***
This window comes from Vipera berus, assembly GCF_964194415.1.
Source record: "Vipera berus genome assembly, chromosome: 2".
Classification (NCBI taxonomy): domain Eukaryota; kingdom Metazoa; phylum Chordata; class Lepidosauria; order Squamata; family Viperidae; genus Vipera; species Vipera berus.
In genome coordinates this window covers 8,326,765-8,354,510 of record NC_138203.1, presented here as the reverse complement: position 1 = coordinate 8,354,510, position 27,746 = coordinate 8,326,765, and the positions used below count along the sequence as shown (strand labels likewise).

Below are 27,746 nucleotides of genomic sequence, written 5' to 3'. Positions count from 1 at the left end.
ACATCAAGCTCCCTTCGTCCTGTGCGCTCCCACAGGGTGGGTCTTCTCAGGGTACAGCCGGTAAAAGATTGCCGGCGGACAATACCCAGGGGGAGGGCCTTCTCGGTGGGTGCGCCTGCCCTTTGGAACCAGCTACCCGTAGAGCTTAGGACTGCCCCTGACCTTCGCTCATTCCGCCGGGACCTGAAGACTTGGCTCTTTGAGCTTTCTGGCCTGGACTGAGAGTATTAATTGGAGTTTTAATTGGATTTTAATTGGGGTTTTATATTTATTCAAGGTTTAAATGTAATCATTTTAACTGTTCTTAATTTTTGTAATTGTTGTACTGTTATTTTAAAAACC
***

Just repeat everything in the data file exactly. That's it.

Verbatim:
This window comes from Vipera berus, assembly GCF_964194415.1.
Source record: "Vipera berus genome assembly, chromosome: 2".
Classification (NCBI taxonomy): domain Eukaryota; kingdom Metazoa; phylum Chordata; class Lepidosauria; order Squamata; family Viperidae; genus Vipera; species Vipera berus.
In genome coordinates this window covers 8,326,765-8,354,510 of record NC_138203.1, presented here as the reverse complement: position 1 = coordinate 8,354,510, position 27,746 = coordinate 8,326,765, and the positions used below count along the sequence as shown (strand labels likewise).

Below are 27,746 nucleotides of genomic sequence, written 5' to 3'. Positions count from 1 at the left end.
ACATCAAGCTCCCTTCGTCCTGTGCGCTCCCACAGGGTGGGTCTTCTCAGGGTACAGCCGGTAAAAGATTGCCGGCGGACAATACCCAGGGGGAGGGCCTTCTCGGTGGGTGCGCCTGCCCTTTGGAACCAGCTACCCGTAGAGCTTAGGACTGCCCCTGACCTTCGCTCATTCCGCCGGGACCTGAAGACTTGGCTCTTTGAGCTTTCTGGCCTGGACTGAGAGTATTAATTGGAGTTTTAATTGGATTTTAATTGGGGTTTTATATTTATTCAAGGTTTAAATGTAATCATTTTAACTGTTCTTAATTTTTGTAATTGTTGTACTGTTATTTTAAAAACC